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The appropriate answer would be to find a realtor who would handle the transaction. Whether it be a full service, or where they just handle the paperwork and that’s it. Personally, I would hire an agent, especially if this is not your forte. It’s an inexpensive cost compared to what the litigation would be if there were an error.
 

JB

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Contact a local title company or attorney and they should be able to handle the transaction.
 

FatChance

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The advice is appreciated and in line with my expectaions! We hope to have an in-house showing on Thursday and will have a better idea of our options going forward.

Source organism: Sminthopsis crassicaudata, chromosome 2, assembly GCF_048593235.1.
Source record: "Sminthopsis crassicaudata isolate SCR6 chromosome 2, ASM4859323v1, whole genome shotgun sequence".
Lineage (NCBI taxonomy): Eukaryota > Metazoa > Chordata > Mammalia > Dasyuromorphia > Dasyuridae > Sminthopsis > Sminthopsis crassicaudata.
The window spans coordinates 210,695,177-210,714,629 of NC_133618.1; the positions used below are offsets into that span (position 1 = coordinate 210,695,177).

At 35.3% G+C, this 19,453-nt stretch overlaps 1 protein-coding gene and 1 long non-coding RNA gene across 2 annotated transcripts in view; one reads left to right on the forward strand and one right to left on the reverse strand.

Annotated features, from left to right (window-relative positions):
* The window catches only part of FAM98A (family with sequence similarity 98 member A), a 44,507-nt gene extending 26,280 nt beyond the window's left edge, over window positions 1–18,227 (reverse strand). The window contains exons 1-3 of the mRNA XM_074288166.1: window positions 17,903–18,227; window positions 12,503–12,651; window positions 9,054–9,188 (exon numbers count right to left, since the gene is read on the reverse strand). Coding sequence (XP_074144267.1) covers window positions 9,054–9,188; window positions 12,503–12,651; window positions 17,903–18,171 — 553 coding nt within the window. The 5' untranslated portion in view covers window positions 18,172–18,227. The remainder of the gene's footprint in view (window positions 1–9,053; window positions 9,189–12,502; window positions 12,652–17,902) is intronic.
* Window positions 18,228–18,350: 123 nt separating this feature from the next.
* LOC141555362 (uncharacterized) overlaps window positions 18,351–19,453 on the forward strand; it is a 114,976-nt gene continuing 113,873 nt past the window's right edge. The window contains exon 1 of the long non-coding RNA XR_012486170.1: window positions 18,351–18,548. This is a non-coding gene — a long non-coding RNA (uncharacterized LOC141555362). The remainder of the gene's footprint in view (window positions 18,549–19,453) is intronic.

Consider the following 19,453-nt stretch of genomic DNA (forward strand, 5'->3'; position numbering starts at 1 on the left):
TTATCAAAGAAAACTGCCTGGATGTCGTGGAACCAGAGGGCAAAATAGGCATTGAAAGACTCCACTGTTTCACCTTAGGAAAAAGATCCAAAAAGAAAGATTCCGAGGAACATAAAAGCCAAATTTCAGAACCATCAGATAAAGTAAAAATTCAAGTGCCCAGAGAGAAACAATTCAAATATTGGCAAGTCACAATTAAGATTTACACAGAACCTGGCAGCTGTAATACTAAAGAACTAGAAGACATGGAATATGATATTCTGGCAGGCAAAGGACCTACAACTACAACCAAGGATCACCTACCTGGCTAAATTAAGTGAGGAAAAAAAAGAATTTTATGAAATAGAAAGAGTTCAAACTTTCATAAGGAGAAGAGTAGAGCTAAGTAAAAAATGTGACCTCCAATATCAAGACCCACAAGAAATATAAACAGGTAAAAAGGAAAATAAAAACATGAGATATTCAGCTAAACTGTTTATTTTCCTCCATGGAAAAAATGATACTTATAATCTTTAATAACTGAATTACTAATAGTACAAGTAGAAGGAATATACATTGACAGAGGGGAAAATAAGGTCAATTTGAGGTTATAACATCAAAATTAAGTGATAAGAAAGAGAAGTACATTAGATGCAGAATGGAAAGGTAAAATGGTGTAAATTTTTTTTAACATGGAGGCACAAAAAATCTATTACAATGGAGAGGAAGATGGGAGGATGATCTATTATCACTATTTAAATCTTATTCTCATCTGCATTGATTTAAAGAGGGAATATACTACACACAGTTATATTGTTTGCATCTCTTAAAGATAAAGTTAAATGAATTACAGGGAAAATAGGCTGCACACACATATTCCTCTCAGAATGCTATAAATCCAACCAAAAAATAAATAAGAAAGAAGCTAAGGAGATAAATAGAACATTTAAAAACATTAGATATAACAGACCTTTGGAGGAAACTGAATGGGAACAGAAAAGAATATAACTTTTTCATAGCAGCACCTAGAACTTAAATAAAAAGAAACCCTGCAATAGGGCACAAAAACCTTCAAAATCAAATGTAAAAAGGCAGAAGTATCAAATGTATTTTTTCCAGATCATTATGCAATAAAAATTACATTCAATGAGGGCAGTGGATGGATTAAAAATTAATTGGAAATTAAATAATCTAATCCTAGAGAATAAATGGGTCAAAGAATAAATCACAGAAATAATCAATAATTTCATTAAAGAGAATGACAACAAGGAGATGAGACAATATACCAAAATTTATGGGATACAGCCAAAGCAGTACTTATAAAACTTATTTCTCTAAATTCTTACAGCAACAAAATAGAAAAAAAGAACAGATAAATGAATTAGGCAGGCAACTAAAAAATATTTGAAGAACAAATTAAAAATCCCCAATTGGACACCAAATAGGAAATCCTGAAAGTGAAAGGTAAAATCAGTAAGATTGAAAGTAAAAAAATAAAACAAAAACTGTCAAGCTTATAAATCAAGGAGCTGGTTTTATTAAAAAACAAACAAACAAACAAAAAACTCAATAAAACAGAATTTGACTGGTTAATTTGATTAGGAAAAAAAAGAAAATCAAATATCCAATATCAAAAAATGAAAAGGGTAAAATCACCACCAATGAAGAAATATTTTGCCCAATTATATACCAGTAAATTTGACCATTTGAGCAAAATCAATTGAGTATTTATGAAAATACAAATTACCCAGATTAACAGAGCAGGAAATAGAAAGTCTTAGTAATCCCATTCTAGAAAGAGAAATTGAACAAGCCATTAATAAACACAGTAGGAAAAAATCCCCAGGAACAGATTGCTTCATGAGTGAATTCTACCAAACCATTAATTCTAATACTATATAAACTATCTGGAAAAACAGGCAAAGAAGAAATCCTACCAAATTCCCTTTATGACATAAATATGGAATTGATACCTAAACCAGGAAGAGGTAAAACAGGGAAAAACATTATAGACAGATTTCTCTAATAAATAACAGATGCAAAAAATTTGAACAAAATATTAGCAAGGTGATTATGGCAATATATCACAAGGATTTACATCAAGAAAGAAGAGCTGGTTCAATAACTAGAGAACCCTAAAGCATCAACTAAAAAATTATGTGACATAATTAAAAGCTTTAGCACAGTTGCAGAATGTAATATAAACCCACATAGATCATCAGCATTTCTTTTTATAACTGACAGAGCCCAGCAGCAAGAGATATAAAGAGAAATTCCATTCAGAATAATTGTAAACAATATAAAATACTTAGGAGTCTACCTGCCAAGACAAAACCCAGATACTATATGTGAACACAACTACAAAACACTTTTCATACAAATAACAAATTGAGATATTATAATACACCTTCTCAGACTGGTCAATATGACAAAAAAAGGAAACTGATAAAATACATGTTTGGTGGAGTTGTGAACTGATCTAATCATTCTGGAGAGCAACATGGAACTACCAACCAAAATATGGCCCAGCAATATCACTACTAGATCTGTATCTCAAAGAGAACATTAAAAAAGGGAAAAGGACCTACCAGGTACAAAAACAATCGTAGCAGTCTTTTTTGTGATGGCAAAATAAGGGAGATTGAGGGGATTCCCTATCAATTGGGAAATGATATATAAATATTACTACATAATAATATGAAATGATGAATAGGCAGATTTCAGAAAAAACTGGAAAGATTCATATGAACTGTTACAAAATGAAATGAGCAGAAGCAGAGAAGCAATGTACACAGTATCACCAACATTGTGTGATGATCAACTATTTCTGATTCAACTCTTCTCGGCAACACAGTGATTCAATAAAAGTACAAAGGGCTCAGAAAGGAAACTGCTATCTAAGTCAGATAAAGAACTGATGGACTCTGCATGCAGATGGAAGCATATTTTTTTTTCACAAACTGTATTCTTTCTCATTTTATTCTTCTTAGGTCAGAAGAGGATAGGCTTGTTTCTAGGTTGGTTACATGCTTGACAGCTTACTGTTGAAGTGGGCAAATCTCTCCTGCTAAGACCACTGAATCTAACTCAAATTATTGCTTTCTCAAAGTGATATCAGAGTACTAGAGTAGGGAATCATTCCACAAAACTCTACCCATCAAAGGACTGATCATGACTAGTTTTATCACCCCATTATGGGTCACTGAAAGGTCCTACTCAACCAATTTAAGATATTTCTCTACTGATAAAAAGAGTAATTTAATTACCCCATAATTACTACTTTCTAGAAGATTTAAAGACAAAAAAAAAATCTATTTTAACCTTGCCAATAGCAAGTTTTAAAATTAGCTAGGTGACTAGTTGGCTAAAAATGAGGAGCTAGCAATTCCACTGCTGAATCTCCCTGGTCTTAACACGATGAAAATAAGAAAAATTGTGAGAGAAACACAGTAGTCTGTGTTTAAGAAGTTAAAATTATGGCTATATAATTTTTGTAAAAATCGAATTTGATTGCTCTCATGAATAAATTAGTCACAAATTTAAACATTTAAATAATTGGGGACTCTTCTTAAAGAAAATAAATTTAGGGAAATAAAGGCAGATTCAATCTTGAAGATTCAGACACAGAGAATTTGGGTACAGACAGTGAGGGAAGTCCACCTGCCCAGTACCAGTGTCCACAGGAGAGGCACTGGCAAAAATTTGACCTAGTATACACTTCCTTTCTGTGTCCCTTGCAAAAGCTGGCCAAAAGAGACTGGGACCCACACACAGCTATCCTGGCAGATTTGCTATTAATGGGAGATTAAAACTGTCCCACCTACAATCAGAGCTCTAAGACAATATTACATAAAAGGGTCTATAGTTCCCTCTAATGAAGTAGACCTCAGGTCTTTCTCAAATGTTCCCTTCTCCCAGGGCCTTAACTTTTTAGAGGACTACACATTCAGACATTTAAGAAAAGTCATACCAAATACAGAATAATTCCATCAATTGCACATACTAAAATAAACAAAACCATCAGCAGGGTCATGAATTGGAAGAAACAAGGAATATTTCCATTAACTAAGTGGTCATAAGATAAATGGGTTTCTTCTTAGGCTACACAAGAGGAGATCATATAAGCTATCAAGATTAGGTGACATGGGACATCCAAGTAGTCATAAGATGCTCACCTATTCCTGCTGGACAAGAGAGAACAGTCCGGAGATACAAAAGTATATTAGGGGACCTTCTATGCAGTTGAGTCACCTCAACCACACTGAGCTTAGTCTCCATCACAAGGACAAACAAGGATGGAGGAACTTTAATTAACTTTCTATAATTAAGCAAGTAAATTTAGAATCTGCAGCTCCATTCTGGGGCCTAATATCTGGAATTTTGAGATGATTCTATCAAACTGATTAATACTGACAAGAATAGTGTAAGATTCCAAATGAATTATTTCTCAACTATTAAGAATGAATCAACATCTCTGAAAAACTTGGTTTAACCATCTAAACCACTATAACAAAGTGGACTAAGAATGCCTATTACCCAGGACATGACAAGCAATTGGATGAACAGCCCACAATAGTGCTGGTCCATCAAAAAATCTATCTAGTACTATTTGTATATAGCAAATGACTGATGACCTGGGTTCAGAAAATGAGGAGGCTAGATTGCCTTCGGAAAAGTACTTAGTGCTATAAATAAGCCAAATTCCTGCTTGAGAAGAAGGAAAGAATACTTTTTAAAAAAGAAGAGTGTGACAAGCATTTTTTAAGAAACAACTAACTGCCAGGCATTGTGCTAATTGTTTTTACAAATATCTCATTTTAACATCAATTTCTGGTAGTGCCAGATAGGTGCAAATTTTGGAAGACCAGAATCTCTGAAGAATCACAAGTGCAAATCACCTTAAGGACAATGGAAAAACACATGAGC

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Supersport

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If I am buying a house, I would just have my own agent unless you are getting what you know is a killer deal as a specific result of not brining one in. There is a lot that goes on behind the scenes that they help take care of. if I am selling than I can see it being worth it as you are likely saving 5-6% of the value of your home. I would talk to the title company and or contact a real estate lower and plan out the process ahead of time.
 

OldandStiff

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What @JB said. Title company and attorney. We just did it this last week on one across the street from my wife's bestie that wasn't on the market, and close in mid January. Inspection this coming week, and that can always be the messy part, but it's usually just another negotiation.